Robert Geddes

Robert Geddes has simultaneously pursued three careers for more than fifty years.

Geddes #1 is an architect. He co-founded a collaborative practice, Geddes Brecher Qualls Cunningham: Architects in Philadelphia and Princeton, which won many national and international competitions and awards. He almost won the Sydney Opera House design competition, and his essay, “Second Thoughts” was recently published by Powerhouse Museum. He designed many buildings for colleges and universities, and is probably best known for the Dining Hall and Birch Garden at the Institute for Advanced Study in Princeton. He was awarded the highest professional honor of the American Institute for Architects, for “design, quality, respect for the environment, and social concern.”

Geddes #2 is an educator. He studied architecture at the Harvard Graduate School of Design in the post-war Gropius era. He is now the Dean Emeritus of the Princeton University School of Architecture and Henry Luce Professor of Architecture, Urbanism, and History at New York University. In teaching architecture, he pioneered in making connections with the humanities and social sciences, and with public affairs and urban design. Probably his best teaching was an undergraduate course called “Buildings, Landscapes, and Cities” at Princeton and NYU. He won many awards, including an honorary Doctor of Humane Letters degree from CUNY City College of New York.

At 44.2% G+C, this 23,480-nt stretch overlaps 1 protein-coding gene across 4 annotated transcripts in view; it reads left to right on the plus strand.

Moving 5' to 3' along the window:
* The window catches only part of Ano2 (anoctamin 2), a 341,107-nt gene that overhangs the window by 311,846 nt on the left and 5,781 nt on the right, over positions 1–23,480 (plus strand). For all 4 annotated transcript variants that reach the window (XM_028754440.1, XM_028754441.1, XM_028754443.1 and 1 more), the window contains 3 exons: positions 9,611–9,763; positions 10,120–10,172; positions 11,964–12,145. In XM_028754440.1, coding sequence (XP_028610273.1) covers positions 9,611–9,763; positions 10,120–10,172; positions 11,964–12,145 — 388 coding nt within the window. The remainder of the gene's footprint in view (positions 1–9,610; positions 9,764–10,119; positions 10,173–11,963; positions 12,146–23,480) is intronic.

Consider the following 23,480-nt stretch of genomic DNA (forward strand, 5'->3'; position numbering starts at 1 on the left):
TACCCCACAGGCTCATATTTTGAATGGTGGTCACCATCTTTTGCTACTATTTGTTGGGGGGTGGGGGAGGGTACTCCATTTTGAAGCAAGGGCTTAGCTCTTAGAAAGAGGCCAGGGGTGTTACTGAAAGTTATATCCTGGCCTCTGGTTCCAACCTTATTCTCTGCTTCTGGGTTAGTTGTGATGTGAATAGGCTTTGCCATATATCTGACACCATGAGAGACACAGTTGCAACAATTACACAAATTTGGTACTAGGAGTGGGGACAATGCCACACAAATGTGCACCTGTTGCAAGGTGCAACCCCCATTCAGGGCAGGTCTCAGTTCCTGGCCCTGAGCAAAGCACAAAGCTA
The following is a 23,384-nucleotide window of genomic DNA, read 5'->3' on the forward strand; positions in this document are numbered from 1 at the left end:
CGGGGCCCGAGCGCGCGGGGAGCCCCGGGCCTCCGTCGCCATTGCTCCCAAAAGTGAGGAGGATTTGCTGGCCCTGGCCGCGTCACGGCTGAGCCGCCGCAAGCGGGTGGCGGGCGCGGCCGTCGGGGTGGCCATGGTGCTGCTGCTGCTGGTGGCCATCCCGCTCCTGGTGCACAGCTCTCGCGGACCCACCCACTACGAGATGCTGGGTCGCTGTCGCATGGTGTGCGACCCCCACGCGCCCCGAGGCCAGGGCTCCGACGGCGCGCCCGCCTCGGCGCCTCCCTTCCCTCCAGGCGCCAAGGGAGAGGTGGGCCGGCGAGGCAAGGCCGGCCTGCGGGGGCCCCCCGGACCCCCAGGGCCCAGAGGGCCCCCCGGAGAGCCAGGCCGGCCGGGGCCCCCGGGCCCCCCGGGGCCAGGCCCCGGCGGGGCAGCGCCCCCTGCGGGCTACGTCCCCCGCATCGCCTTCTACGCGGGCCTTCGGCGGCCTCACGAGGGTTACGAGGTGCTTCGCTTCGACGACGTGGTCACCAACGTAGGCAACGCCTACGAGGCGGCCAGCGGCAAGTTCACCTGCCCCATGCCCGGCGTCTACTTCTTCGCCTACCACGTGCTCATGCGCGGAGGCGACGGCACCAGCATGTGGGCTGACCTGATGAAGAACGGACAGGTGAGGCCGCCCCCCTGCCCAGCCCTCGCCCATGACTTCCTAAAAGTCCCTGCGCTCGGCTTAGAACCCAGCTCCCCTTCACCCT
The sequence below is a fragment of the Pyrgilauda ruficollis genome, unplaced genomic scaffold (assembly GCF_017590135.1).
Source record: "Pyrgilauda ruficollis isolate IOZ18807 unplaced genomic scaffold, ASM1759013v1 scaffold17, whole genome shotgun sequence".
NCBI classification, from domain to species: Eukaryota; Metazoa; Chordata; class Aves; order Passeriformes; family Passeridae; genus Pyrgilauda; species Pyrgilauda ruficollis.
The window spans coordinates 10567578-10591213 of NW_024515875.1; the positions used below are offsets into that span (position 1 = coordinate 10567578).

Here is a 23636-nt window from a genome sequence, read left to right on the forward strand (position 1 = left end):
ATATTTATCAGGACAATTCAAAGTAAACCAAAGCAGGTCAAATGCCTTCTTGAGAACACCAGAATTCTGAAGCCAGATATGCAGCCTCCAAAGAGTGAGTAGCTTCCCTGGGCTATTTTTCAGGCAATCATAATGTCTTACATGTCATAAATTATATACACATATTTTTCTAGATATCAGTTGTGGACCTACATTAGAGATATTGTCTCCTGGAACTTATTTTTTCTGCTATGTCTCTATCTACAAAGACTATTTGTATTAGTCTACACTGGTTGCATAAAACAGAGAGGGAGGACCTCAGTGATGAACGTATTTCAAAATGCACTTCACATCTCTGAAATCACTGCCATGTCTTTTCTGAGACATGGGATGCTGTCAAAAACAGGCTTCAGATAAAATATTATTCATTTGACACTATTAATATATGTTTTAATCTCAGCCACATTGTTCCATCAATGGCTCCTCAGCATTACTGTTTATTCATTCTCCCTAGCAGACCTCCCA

Geddes #3 is an urbanist. He was the urban design consultant for the Center City Plan of Philadelphia 1988, and the Third Regional Plan of New York for the Regional Plan Association 1996. Recently, he has been working with the CUNY Newman Institute on alternatives for the Hudson Yards and the Midtown Manhattan District. For the New York Institute for the Humanities and the United Nations Center for Human Settlements, he directed the “Conference on Cities in North America” and produced its report “Cities in Our Future” published by Island Press. He wrote “Metropolis Unbound: The Sprawling American City and the Search for Alternatives” which was published in American Prospect.


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